Last week I was invited to one of those events that have hard and fast ground rules. In this one, a prominent speaker speaks; the condition the listeners are asked to accept is to not breach confidentiality. In some senses it is a very reasonable rule: a person would like some reasonable chance to be somewhat open and honest without inordinate concern of being misquoted, or quoted at all for that matter. For the individuals privy to the information, the time can be very well spent. Such sessions help to inform ones opinion. These happen all the time, everywhere.
The downside is pretty obvious: only a tiny few have the opportunity to hear the insights. At this particular gathering I was one of 22 enjoying a country club breakfast and informed comment. (Five were women.)
Our speaker was eminently qualified: formerly (and at separate times) a very high military, and also an elected, official in his major south Asian country. He was very well informed about south Asia, and very interesting as well. But I’m not about to violate the rules, and tell you what his opinion was, or even what the questions were, save for the one I asked.
The questions were thoughtful, as were the answers. In the eternal chess game that is international geopolitics there is never a black and white situation. Behind the rhetoric is a never easy reality.
I had an opportunity to ask my question, and since it’s my question, I can bring it up, here, and then answer it myself without betraying the speakers response….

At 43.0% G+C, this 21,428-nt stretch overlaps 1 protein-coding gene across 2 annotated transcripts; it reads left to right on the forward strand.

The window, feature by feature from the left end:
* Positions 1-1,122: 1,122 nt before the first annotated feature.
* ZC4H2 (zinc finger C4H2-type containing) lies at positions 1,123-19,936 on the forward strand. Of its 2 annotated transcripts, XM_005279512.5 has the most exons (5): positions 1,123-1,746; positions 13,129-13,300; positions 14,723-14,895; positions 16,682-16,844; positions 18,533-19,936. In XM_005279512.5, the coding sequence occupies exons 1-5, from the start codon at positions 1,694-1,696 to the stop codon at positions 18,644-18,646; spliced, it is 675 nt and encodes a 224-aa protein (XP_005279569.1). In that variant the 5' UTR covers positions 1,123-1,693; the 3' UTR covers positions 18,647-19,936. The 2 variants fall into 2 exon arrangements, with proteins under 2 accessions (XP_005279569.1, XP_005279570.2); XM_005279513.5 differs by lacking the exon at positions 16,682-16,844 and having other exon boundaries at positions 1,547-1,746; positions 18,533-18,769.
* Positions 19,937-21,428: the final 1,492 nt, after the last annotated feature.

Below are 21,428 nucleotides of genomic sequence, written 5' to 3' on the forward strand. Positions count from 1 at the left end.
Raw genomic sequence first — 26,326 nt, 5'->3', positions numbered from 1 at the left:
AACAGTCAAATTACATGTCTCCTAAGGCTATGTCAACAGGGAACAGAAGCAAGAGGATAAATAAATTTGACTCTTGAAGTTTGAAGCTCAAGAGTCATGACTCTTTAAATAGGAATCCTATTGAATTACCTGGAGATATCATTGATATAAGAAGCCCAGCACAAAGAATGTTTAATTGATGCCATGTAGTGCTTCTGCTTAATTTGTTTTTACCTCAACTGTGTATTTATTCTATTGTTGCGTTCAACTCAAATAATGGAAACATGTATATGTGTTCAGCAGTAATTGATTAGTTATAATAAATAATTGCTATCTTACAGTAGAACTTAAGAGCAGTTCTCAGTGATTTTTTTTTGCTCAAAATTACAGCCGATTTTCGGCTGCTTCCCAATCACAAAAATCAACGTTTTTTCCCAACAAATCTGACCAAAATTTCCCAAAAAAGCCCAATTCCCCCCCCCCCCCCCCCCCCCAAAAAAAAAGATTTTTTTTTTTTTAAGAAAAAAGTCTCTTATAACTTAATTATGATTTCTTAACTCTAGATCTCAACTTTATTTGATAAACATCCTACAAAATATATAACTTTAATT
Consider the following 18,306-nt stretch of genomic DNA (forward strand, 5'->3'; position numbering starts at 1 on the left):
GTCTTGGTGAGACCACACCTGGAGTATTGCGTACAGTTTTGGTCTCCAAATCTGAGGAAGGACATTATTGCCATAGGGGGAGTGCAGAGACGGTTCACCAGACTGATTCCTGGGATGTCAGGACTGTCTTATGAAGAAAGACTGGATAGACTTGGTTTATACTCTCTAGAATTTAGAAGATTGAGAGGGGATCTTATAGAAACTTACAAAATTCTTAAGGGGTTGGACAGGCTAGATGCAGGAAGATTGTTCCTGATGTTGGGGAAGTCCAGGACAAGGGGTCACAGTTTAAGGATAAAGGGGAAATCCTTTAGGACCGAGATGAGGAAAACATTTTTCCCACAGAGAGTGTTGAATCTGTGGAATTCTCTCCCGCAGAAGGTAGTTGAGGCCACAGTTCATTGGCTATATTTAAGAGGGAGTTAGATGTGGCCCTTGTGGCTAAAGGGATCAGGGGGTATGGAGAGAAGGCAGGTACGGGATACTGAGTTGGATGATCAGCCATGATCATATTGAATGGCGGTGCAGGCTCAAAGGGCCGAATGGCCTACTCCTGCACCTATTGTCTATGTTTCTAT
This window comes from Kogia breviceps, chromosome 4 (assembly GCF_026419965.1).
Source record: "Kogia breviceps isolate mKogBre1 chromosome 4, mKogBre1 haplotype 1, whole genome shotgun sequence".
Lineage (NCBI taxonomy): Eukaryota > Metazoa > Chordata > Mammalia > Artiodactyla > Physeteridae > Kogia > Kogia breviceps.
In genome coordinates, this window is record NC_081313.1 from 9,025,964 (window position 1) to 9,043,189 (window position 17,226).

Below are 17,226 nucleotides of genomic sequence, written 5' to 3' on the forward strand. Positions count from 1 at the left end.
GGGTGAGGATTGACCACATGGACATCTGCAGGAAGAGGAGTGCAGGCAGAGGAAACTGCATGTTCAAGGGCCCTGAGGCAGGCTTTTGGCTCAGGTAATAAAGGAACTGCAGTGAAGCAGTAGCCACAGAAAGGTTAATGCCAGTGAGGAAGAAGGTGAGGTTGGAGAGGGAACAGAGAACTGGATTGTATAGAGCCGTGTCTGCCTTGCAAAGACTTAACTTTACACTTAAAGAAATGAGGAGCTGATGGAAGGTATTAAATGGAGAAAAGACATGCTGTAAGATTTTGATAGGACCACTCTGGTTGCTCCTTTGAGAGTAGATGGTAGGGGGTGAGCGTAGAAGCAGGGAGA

I observed that a recent poll – “our peculiar way of doing referendums on public opinion” – suggested that a distressingly large percentage of Americans, regardless of party preference, seem okay with bombing Iran. What did our speaker think of that, I asked. He addressed the question very well, but, as I say, I won’t tell you what his answer was.
But I can tell you what my answer – my reason for asking the question – is.
South Asia is a pretty big piece of geography. The big countries are Iraq, Iran, Afghanistan, Pakistan and India. There are several smaller entities, and of course Russia and China are generally in the neighborhood as well.
When I got home I checked my trusty almanac. Iraq, Iran and Afghanistan together have about one-third the land area, and one-third the population of the United States. Toss Pakistan and India into the kettle and you’re up to a U.S. size territory with four times our population.
And here we sit at home, saying “bomb, bomb Iran” when we couldn’t manage our splendid little war in the smallest of the three “hot” countries listed above. It’s as if we look on war as some video game; that somebody out in Fargo can bomb, bomb Afghanistan with a drone, and get the bad guys to wise up and come out of their caves with their hands up. It worked for the John Wayne crowd….
Collectively we seem not to have a clue.
I thought my time was very well spent at the session. I only wish everybody would have the chance. One of the big problems in our society is that there is an anointed group of “big boys” (they’re usually still boys) who play the global chess. They are upstream from the folks I was sitting with last week, but they, too, discuss and debate theories and ideas and gain perspective. The lucky citizen elects leaders who’ll be willing to listen; the unlucky elects leaders who only tell. We’ve had both types in recent years. There is a big difference.
At about the same time I was having my coffee and eggs, reports were on about President Obama saluting the caskets of the fallen as they came back from Afghanistan, and Secretary of State Clinton having frank conversations in Pakistan with journalists and students and the government. I thought both Obama and Clinton were class acts.
To the bombs and bullets crowd, Obama and Clinton are wimpy; to the peace types, they’re war mongers.
We take what we can, and work for better.
Thank you, source who cannot be named, for the invitation! And thanks, too, speaker who is anonymous. You did a great job!